Fearful that Trump and House Speaker Paul Ryan’s health plan might allow some poor people to take medicine, the bonkers House Freedom Caucus opposed the bill, creating a political fiasco. After eight years of promising to “repeal and replace” Obamacare, Republicans collapsed and fumbled at the 1-yard line. Several Republicans in the Senate, who have to contend with a statewide electorate of liberal, moderate and conservative voters and who have some attachment to the real world, opposed the bill because they feared the anger of constituents who would lose their health care. Reasonable citizens should feel grateful to the Republicans for subverting their agenda, regardless of the intentions, but the reasons they have cited demonstrate the difference between the abstract and the concrete.
The problem of American politics, and right-wing governance, is not that Trump is a wrecking ball in human form or that congressional Republicans are oblivious to any truth excommunicated from the laissez faire free market cult, but that so many voters — namely white ones — remain susceptible to Republican abstraction of concrete, quality-of-life issues.
During the health care debate, many reports detailed how Trump voters were terrified and angry that they would lose their health care coverage if Trump and Ryan succeeded. One can only stand in awe of these people. Attempting to figure out what drove them to the polls, and how they could express surprise at Trump's doing exactly what he promised to do, is about as easy and as enjoyable as attempting to break down a brick wall with your forehead.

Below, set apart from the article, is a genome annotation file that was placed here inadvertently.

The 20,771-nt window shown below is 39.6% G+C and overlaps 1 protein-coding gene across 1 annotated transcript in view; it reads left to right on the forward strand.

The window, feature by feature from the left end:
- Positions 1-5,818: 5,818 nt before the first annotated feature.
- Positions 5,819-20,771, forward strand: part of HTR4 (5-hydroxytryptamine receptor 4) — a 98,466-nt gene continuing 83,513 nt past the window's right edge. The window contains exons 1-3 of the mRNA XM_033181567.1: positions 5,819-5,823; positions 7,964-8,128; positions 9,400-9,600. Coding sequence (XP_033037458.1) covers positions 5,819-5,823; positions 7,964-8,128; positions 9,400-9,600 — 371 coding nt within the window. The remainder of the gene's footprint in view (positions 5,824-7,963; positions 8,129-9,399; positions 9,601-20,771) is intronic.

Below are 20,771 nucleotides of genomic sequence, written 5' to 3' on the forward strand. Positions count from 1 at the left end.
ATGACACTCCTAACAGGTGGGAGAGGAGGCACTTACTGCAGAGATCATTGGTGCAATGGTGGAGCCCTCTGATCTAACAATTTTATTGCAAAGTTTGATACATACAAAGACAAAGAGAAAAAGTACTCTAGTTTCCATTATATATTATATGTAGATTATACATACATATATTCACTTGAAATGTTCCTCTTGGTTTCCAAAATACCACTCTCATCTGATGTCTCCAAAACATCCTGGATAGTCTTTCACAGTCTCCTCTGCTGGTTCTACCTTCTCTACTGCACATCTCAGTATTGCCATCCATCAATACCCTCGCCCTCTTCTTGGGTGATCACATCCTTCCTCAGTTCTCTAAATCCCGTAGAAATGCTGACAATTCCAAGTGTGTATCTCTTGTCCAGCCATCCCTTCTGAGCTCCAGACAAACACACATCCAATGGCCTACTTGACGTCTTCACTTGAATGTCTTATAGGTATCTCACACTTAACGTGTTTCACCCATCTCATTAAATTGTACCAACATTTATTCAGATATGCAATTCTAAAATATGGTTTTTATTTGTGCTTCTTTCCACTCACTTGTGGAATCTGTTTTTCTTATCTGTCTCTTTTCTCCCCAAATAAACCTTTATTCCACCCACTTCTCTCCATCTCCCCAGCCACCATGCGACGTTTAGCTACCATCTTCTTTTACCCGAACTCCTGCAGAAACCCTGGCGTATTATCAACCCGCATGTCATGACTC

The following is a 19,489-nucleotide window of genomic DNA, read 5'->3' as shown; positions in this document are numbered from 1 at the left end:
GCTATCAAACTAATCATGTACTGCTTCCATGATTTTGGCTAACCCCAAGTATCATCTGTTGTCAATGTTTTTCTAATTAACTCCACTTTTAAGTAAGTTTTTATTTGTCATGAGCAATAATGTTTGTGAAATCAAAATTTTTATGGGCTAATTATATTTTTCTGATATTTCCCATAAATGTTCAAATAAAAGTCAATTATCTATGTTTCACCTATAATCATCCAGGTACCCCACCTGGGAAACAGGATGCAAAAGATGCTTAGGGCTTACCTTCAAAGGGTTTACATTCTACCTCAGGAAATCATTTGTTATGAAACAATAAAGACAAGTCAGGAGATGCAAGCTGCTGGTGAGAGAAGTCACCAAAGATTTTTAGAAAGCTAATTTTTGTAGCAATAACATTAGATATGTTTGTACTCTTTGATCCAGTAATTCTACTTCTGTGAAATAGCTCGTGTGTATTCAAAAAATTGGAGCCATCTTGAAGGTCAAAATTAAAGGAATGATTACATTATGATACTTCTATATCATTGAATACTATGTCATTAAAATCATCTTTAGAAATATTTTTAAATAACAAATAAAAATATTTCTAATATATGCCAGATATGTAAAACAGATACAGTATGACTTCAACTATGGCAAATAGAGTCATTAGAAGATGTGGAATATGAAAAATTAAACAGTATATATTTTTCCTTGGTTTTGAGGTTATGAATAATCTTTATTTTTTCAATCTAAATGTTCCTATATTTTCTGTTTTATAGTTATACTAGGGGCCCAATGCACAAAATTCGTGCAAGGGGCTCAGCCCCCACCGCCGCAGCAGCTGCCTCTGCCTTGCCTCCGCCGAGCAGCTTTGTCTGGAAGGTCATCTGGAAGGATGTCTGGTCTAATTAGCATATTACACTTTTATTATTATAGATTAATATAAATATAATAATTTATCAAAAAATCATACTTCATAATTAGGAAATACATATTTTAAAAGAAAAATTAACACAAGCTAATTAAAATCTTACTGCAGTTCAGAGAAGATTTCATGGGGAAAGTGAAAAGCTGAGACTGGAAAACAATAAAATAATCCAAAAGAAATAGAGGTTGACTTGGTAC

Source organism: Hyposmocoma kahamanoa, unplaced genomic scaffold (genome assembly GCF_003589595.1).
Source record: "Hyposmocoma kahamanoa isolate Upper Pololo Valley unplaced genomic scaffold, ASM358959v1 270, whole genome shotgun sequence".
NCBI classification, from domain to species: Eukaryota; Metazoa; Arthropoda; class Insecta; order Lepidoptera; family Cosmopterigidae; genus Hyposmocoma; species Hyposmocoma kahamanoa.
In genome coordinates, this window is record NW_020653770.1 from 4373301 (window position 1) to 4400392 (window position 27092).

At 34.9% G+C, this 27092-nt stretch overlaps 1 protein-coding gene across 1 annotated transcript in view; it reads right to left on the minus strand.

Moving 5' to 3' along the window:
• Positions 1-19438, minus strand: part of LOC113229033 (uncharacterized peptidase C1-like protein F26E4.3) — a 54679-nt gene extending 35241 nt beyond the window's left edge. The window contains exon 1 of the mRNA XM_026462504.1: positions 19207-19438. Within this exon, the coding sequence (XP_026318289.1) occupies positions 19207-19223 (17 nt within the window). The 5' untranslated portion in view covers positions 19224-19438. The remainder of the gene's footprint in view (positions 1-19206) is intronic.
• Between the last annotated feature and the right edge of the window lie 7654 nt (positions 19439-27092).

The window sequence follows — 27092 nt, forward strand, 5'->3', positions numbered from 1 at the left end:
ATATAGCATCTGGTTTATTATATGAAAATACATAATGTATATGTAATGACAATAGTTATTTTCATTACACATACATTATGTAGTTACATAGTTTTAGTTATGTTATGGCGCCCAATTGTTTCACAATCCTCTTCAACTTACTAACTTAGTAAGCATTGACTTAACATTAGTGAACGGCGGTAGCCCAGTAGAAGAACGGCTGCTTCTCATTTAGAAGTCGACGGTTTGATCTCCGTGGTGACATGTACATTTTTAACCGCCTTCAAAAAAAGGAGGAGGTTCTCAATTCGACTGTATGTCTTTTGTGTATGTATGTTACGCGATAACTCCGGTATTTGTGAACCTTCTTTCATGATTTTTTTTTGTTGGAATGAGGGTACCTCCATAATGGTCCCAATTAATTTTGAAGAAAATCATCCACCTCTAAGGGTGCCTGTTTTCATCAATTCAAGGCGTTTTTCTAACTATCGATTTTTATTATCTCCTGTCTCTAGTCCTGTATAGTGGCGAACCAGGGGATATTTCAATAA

Those equipped with helmets might want to consider how white rural, and often suburban, culture is reflexively conservative in the sense that it believes only “bad” people — which is code for people of color — receive government assistance. If rural types receive government assistance, they believe they are exceptions and that certainly Donald Trump will make the appropriate distinctions.
I remember having a conversation with a man looking for an open ear in a bar. In the middle of a rant against Barack Obama, he remarked that he “doesn’t want government running health care.” I asked him how he obtained health coverage. His answer: “I get mine through the VA.”
When I covered a Tea Party rally in Indiana, I politely withheld comment while listening to a man pontificate at length on the evils of “big government.” He was wearing a T-shirt from Yellowstone National Park.
Stories of dislocation between right-wing belief and behavior are common but not simply because “small government” conservatives are all shameless hypocrites. Many of them are sincere but unaware of the cognitive dissonance. Right-wingers' blind spots are exactly why rational arguments in favor of social services and public programs so often fail to persuade them. It is not an intellectual but a psychological problem.
Luckily, Obamacare requires insurance plans to cover therapy.